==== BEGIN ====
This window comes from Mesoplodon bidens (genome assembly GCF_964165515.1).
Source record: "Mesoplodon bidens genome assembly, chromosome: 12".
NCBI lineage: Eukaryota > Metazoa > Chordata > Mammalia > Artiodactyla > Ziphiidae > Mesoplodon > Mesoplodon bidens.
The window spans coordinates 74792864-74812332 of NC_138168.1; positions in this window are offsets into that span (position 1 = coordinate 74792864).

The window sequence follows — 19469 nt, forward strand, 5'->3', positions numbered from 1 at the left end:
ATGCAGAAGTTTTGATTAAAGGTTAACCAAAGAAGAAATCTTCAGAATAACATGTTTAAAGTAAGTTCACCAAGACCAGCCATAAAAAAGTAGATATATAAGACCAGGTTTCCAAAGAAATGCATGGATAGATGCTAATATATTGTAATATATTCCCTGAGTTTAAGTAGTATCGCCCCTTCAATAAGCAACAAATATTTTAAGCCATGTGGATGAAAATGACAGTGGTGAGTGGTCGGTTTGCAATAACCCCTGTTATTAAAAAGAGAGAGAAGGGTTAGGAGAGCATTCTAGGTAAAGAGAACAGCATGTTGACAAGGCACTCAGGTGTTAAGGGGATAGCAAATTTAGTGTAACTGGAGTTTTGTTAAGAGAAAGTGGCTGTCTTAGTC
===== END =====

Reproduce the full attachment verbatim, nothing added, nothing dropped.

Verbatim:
This window comes from Mesoplodon bidens (genome assembly GCF_964165515.1).
Source record: "Mesoplodon bidens genome assembly, chromosome: 12".
NCBI lineage: Eukaryota > Metazoa > Chordata > Mammalia > Artiodactyla > Ziphiidae > Mesoplodon > Mesoplodon bidens.
The window spans coordinates 74792864-74812332 of NC_138168.1; positions in this window are offsets into that span (position 1 = coordinate 74792864).

The window sequence follows — 19469 nt, forward strand, 5'->3', positions numbered from 1 at the left end:
ATGCAGAAGTTTTGATTAAAGGTTAACCAAAGAAGAAATCTTCAGAATAACATGTTTAAAGTAAGTTCACCAAGACCAGCCATAAAAAAGTAGATATATAAGACCAGGTTTCCAAAGAAATGCATGGATAGATGCTAATATATTGTAATATATTCCCTGAGTTTAAGTAGTATCGCCCCTTCAATAAGCAACAAATATTTTAAGCCATGTGGATGAAAATGACAGTGGTGAGTGGTCGGTTTGCAATAACCCCTGTTATTAAAAAGAGAGAGAAGGGTTAGGAGAGCATTCTAGGTAAAGAGAACAGCATGTTGACAAGGCACTCAGGTGTTAAGGGGATAGCAAATTTAGTGTAACTGGAGTTTTGTTAAGAGAAAGTGGCTGTCTTAGTC